Australia sends second aircraft to search for missing MH370

MELBOURNE: Australia sent a second RAAF aircraft from Darwin on Monday morning to join the search for a Malaysia Airlines Boeing 777-200ER that has been missing since early Saturday.

Australia sent an RAAF AP-3C Orion on Sunday night and a second aircraft left Darwin at 8.30 am (AEDT) on Monday, the Australian Associated Press reported.

Air Marshal Mark Binskin said the maritime patrol and long-range surveillance aircraft were equipped with sensors and electro-optic detectors that were ideal for the operation.

There are 18 Australian crew on board each RAAF jet. Six Australians and two New Zealanders, one of whom lives in Perth, were on the MAS plane that disappeared over the South China Sea early Saturday morning, one hour into what should have been a six-hour flight from Kuala Lumpur to Beijing.

Authorities are examining links to terrorism as two of the flight's 227 passengers were found to have used stolen passports. Australian Foreign Minister Julie Bishop has been in touch with her Malaysian counterpart to offer Australia's support.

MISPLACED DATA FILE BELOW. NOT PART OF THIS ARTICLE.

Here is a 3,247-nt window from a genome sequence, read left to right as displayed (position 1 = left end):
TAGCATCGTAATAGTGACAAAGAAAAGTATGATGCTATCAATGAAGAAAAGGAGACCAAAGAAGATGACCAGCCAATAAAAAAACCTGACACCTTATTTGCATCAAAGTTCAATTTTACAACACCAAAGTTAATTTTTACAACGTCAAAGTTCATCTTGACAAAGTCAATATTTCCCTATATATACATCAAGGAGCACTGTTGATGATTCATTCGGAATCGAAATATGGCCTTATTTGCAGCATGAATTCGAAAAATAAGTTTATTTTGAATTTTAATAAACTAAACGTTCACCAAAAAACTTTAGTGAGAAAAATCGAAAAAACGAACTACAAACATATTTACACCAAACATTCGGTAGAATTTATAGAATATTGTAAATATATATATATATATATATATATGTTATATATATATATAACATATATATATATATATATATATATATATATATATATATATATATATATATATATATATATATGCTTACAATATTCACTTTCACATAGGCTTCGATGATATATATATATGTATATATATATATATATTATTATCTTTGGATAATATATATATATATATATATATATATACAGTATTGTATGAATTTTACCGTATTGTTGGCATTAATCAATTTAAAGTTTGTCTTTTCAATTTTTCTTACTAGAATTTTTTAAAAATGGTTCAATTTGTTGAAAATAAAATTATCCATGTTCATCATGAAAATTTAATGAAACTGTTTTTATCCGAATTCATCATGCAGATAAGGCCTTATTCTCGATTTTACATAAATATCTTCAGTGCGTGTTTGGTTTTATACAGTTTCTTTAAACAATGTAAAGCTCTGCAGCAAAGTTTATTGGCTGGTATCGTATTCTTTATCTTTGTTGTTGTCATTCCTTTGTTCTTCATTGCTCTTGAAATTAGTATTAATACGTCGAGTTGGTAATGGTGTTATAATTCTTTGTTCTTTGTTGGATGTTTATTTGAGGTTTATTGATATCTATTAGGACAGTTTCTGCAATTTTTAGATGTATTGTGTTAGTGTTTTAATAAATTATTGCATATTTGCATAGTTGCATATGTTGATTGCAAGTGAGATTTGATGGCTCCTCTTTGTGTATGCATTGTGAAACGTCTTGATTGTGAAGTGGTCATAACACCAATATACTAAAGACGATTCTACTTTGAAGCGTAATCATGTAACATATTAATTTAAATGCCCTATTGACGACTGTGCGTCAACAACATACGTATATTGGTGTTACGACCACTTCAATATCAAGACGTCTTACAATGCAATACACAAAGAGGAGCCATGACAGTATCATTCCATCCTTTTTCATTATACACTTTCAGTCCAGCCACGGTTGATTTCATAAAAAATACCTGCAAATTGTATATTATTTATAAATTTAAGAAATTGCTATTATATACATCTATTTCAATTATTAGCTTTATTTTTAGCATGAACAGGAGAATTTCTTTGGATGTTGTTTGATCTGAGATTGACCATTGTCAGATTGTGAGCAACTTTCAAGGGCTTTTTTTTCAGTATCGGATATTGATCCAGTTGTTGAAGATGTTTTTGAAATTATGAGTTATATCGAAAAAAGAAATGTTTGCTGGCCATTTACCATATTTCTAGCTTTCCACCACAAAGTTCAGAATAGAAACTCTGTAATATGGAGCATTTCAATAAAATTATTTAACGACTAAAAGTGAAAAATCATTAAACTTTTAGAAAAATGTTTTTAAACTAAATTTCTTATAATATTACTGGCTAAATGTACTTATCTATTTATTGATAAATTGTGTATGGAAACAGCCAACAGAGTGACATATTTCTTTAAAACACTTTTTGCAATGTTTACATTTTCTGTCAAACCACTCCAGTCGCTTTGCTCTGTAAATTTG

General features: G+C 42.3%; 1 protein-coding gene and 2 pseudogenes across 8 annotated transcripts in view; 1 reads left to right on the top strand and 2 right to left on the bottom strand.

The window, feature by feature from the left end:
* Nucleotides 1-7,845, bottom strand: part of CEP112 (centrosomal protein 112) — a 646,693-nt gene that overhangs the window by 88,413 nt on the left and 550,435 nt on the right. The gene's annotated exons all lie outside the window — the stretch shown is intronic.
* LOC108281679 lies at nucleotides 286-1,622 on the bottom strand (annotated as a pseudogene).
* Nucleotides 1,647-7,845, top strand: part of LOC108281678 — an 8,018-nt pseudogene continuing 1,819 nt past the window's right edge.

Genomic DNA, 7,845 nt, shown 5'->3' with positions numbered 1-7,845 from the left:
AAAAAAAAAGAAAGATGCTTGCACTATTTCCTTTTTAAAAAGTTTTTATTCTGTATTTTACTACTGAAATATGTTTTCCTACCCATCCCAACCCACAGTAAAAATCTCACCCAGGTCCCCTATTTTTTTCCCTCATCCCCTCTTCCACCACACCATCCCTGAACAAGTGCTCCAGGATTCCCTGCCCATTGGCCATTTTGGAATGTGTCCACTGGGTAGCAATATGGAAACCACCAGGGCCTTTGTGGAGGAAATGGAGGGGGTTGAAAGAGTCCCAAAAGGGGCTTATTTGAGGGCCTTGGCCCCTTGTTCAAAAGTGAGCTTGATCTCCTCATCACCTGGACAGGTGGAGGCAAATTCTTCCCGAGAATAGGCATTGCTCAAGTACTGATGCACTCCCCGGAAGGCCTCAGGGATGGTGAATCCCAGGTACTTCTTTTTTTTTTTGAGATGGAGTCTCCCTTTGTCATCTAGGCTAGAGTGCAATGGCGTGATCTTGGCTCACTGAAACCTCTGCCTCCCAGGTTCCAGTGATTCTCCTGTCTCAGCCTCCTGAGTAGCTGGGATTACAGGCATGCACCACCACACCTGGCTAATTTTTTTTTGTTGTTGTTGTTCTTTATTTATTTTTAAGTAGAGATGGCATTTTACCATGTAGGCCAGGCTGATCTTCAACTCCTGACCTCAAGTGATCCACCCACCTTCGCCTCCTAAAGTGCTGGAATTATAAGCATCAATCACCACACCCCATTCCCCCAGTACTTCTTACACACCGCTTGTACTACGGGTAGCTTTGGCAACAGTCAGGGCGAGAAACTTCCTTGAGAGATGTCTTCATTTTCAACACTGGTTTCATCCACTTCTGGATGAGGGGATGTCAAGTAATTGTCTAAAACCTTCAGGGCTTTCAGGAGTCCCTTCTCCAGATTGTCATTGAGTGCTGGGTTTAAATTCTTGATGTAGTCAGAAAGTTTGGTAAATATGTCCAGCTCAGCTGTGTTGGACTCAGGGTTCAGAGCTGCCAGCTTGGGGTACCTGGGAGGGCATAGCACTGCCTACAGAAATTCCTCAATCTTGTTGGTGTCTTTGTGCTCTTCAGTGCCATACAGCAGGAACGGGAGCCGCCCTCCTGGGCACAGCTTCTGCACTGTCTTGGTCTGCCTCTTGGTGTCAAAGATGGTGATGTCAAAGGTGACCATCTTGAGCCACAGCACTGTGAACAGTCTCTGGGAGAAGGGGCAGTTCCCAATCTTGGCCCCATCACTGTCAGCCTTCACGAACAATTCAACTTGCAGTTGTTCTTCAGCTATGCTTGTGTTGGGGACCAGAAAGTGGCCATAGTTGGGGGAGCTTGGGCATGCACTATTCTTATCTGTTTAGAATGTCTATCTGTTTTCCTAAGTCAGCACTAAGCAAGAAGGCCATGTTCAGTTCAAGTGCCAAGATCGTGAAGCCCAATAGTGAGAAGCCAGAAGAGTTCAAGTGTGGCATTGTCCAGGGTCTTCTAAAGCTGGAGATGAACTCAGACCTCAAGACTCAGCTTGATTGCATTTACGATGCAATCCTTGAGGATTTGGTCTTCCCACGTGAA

She said the reports of stolen passports were concerning. "There may be no connection at all but it is a worrying development," Bishop told ABC radio on Monday.

"Our officials are in urgent and ongoing contact with authorities in Malaysia."

Malaysia has set up a rescue co-ordination centre and dozens of ships and aircraft were looking for the missing aircraft, she said. China, the Philippines, Singapore, the United States and Vietnam have also sent resources to join the search.

Families of the Australians on board were receiving consular assistance, Bishop said.

MAS Flight MH370, carrying 227 passengers, including two infants, and 12 crew, went missing en route from Kuala Lumpur to Beijing about an hour after taking off from the KL International Airport at 12.41am on Saturday.

It should have landed in Beijing at 6.30am. – Bernama